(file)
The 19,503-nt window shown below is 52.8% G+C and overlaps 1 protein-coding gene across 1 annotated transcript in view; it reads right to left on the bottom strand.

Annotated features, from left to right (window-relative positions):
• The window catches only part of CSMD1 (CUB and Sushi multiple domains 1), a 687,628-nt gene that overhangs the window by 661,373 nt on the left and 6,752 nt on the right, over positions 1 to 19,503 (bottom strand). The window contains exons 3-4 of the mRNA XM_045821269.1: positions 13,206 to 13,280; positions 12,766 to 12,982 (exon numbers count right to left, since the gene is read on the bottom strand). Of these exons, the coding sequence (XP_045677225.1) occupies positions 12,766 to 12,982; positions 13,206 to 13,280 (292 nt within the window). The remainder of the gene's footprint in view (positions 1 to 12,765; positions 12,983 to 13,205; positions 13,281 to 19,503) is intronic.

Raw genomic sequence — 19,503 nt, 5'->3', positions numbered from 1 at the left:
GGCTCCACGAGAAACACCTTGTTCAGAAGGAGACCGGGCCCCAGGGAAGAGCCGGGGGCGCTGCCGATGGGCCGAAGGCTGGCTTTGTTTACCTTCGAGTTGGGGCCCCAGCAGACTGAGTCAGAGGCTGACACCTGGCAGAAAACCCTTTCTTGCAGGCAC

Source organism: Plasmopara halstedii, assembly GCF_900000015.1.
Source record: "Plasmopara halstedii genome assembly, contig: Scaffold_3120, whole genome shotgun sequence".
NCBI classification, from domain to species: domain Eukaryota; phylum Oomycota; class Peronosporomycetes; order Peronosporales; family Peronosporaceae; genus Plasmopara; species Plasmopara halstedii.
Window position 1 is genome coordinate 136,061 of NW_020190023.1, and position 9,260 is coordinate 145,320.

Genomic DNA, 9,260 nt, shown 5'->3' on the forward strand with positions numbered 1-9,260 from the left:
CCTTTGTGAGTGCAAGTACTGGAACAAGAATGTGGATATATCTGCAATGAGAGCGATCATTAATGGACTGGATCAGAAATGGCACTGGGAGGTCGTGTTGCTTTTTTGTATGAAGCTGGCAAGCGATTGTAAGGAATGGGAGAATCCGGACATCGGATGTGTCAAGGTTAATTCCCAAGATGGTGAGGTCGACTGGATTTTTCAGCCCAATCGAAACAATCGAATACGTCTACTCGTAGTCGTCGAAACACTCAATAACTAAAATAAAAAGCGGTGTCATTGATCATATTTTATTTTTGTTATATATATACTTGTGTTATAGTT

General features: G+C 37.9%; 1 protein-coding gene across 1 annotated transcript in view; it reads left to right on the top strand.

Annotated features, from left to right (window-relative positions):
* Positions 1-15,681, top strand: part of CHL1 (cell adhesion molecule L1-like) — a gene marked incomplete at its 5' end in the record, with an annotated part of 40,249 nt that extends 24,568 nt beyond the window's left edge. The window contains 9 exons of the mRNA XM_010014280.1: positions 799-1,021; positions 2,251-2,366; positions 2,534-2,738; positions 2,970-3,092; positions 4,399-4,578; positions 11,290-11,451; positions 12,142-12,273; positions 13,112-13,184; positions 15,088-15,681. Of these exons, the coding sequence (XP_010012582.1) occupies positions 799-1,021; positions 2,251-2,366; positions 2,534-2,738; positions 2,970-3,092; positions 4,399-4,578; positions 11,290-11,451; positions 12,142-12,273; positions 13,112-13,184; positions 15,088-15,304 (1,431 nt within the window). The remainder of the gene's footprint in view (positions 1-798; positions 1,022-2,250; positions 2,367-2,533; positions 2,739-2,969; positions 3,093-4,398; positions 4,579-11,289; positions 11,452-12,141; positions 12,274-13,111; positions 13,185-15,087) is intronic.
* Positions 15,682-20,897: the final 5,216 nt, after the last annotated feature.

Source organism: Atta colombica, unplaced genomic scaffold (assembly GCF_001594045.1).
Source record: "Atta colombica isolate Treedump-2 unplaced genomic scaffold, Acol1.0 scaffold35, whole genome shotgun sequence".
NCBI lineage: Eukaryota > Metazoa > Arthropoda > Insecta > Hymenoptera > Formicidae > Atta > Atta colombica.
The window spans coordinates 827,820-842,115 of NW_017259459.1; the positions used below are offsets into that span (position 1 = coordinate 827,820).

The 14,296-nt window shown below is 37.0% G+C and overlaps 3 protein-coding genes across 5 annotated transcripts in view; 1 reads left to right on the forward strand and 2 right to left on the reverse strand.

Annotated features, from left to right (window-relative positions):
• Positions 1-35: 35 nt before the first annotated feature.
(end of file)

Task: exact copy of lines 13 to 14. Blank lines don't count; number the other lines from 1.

Annotated features, from left to right (window-relative positions):
* Positions 1-15,681, top strand: part of CHL1 (cell adhesion molecule L1-like) — a gene marked incomplete at its 5' end in the record, with an annotated part of 40,249 nt that extends 24,568 nt beyond the window's left edge. The window contains 9 exons of the mRNA XM_010014280.1: positions 799-1,021; positions 2,251-2,366; positions 2,534-2,738; positions 2,970-3,092; positions 4,399-4,578; positions 11,290-11,451; positions 12,142-12,273; positions 13,112-13,184; positions 15,088-15,681. Of these exons, the coding sequence (XP_010012582.1) occupies positions 799-1,021; positions 2,251-2,366; positions 2,534-2,738; positions 2,970-3,092; positions 4,399-4,578; positions 11,290-11,451; positions 12,142-12,273; positions 13,112-13,184; positions 15,088-15,304 (1,431 nt within the window). The remainder of the gene's footprint in view (positions 1-798; positions 1,022-2,250; positions 2,367-2,533; positions 2,739-2,969; positions 3,093-4,398; positions 4,579-11,289; positions 11,452-12,141; positions 12,274-13,111; positions 13,185-15,087) is intronic.